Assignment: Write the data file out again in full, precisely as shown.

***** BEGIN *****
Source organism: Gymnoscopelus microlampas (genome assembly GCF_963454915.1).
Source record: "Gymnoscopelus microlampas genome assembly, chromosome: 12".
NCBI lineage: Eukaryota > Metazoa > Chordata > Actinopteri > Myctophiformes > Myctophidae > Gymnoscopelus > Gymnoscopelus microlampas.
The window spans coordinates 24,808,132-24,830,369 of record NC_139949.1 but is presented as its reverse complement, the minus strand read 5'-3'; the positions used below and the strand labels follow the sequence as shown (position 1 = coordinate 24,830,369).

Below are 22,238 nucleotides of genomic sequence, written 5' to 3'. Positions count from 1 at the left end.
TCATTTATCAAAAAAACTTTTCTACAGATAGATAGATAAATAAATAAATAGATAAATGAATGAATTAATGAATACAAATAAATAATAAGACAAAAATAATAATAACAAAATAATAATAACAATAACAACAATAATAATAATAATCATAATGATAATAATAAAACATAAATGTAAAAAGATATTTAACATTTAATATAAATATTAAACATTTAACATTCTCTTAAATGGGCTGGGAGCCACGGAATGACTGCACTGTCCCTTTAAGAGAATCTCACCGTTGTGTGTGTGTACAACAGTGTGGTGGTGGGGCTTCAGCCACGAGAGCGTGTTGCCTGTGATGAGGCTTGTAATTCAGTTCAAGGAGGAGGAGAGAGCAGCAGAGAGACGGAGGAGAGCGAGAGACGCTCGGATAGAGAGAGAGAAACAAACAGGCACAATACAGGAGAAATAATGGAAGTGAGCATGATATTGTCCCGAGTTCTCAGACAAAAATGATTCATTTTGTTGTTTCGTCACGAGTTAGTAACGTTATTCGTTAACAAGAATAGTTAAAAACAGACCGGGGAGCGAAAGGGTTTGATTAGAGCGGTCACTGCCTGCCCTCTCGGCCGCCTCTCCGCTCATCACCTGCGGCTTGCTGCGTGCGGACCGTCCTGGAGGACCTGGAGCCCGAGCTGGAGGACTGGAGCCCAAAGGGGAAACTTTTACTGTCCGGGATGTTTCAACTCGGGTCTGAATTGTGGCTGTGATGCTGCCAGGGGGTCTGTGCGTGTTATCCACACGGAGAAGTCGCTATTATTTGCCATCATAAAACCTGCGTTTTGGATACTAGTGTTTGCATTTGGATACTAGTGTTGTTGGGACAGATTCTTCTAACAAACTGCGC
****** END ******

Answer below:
Source organism: Gymnoscopelus microlampas (genome assembly GCF_963454915.1).
Source record: "Gymnoscopelus microlampas genome assembly, chromosome: 12".
NCBI lineage: Eukaryota > Metazoa > Chordata > Actinopteri > Myctophiformes > Myctophidae > Gymnoscopelus > Gymnoscopelus microlampas.
The window spans coordinates 24,808,132-24,830,369 of record NC_139949.1 but is presented as its reverse complement, the minus strand read 5'-3'; the positions used below and the strand labels follow the sequence as shown (position 1 = coordinate 24,830,369).

Below are 22,238 nucleotides of genomic sequence, written 5' to 3'. Positions count from 1 at the left end.
TCATTTATCAAAAAAACTTTTCTACAGATAGATAGATAAATAAATAAATAGATAAATGAATGAATTAATGAATACAAATAAATAATAAGACAAAAATAATAATAACAAAATAATAATAACAATAACAACAATAATAATAATAATCATAATGATAATAATAAAACATAAATGTAAAAAGATATTTAACATTTAATATAAATATTAAACATTTAACATTCTCTTAAATGGGCTGGGAGCCACGGAATGACTGCACTGTCCCTTTAAGAGAATCTCACCGTTGTGTGTGTGTACAACAGTGTGGTGGTGGGGCTTCAGCCACGAGAGCGTGTTGCCTGTGATGAGGCTTGTAATTCAGTTCAAGGAGGAGGAGAGAGCAGCAGAGAGACGGAGGAGAGCGAGAGACGCTCGGATAGAGAGAGAGAAACAAACAGGCACAATACAGGAGAAATAATGGAAGTGAGCATGATATTGTCCCGAGTTCTCAGACAAAAATGATTCATTTTGTTGTTTCGTCACGAGTTAGTAACGTTATTCGTTAACAAGAATAGTTAAAAACAGACCGGGGAGCGAAAGGGTTTGATTAGAGCGGTCACTGCCTGCCCTCTCGGCCGCCTCTCCGCTCATCACCTGCGGCTTGCTGCGTGCGGACCGTCCTGGAGGACCTGGAGCCCGAGCTGGAGGACTGGAGCCCAAAGGGGAAACTTTTACTGTCCGGGATGTTTCAACTCGGGTCTGAATTGTGGCTGTGATGCTGCCAGGGGGTCTGTGCGTGTTATCCACACGGAGAAGTCGCTATTATTTGCCATCATAAAACCTGCGTTTTGGATACTAGTGTTTGCATTTGGATACTAGTGTTGTTGGGACAGATTCTTCTAACAAACTGCGC